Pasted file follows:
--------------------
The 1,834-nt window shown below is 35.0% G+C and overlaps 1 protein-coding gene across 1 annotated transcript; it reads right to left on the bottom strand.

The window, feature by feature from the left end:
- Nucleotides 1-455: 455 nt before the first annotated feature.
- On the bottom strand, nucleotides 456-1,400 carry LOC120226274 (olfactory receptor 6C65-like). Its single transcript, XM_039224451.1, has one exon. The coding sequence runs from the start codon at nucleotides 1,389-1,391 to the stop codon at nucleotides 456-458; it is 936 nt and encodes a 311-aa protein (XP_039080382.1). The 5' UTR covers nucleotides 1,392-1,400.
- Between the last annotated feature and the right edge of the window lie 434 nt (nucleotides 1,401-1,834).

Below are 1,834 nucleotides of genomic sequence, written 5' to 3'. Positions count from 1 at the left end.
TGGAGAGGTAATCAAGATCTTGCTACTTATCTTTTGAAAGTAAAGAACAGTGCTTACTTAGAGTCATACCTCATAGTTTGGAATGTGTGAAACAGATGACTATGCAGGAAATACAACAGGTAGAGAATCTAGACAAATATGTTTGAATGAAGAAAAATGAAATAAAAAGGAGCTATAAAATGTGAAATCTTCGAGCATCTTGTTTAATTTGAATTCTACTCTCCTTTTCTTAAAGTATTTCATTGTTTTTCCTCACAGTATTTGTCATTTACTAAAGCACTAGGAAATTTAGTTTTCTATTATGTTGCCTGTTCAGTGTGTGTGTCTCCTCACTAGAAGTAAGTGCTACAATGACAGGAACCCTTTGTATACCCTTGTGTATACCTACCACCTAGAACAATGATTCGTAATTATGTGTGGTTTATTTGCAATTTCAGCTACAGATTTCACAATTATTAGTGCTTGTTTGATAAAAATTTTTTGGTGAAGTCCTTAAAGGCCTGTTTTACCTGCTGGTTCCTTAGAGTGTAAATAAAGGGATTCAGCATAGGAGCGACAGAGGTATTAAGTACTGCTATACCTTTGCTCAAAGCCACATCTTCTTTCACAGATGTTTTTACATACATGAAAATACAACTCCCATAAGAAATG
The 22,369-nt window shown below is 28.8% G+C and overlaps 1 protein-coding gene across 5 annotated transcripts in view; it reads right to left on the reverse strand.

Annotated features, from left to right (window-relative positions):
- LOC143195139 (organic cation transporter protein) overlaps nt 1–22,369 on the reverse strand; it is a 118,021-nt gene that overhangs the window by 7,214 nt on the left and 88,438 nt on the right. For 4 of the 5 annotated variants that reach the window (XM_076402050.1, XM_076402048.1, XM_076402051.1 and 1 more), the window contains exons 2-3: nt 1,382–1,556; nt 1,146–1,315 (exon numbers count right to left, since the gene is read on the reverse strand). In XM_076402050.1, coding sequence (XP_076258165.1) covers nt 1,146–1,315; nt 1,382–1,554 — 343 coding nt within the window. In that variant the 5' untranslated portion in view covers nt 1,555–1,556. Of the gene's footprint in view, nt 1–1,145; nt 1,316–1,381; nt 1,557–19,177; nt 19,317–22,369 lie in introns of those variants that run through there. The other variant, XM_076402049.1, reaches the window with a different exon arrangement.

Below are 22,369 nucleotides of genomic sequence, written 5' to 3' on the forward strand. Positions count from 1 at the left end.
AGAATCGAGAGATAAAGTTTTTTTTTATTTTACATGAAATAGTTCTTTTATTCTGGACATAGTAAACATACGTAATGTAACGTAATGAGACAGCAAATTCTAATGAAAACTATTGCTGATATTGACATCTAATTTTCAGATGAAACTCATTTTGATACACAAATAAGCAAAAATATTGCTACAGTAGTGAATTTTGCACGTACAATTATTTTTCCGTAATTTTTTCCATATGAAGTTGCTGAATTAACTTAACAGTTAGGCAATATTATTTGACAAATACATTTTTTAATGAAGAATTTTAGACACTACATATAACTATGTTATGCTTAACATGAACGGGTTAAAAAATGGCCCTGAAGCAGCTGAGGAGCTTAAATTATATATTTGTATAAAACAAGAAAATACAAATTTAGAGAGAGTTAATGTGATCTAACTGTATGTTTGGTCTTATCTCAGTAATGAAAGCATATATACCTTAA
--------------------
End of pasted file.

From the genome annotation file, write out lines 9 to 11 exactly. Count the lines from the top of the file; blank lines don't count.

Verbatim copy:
Annotated features, from left to right (window-relative positions):
- LOC143195139 (organic cation transporter protein) overlaps nt 1–22,369 on the reverse strand; it is a 118,021-nt gene that overhangs the window by 7,214 nt on the left and 88,438 nt on the right. For 4 of the 5 annotated variants that reach the window (XM_076402050.1, XM_076402048.1, XM_076402051.1 and 1 more), the window contains exons 2-3: nt 1,382–1,556; nt 1,146–1,315 (exon numbers count right to left, since the gene is read on the reverse strand). In XM_076402050.1, coding sequence (XP_076258165.1) covers nt 1,146–1,315; nt 1,382–1,554 — 343 coding nt within the window. In that variant the 5' untranslated portion in view covers nt 1,555–1,556. Of the gene's footprint in view, nt 1–1,145; nt 1,316–1,381; nt 1,557–19,177; nt 19,317–22,369 lie in introns of those variants that run through there. The other variant, XM_076402049.1, reaches the window with a different exon arrangement.

Below are 22,369 nucleotides of genomic sequence, written 5' to 3' on the forward strand. Positions count from 1 at the left end.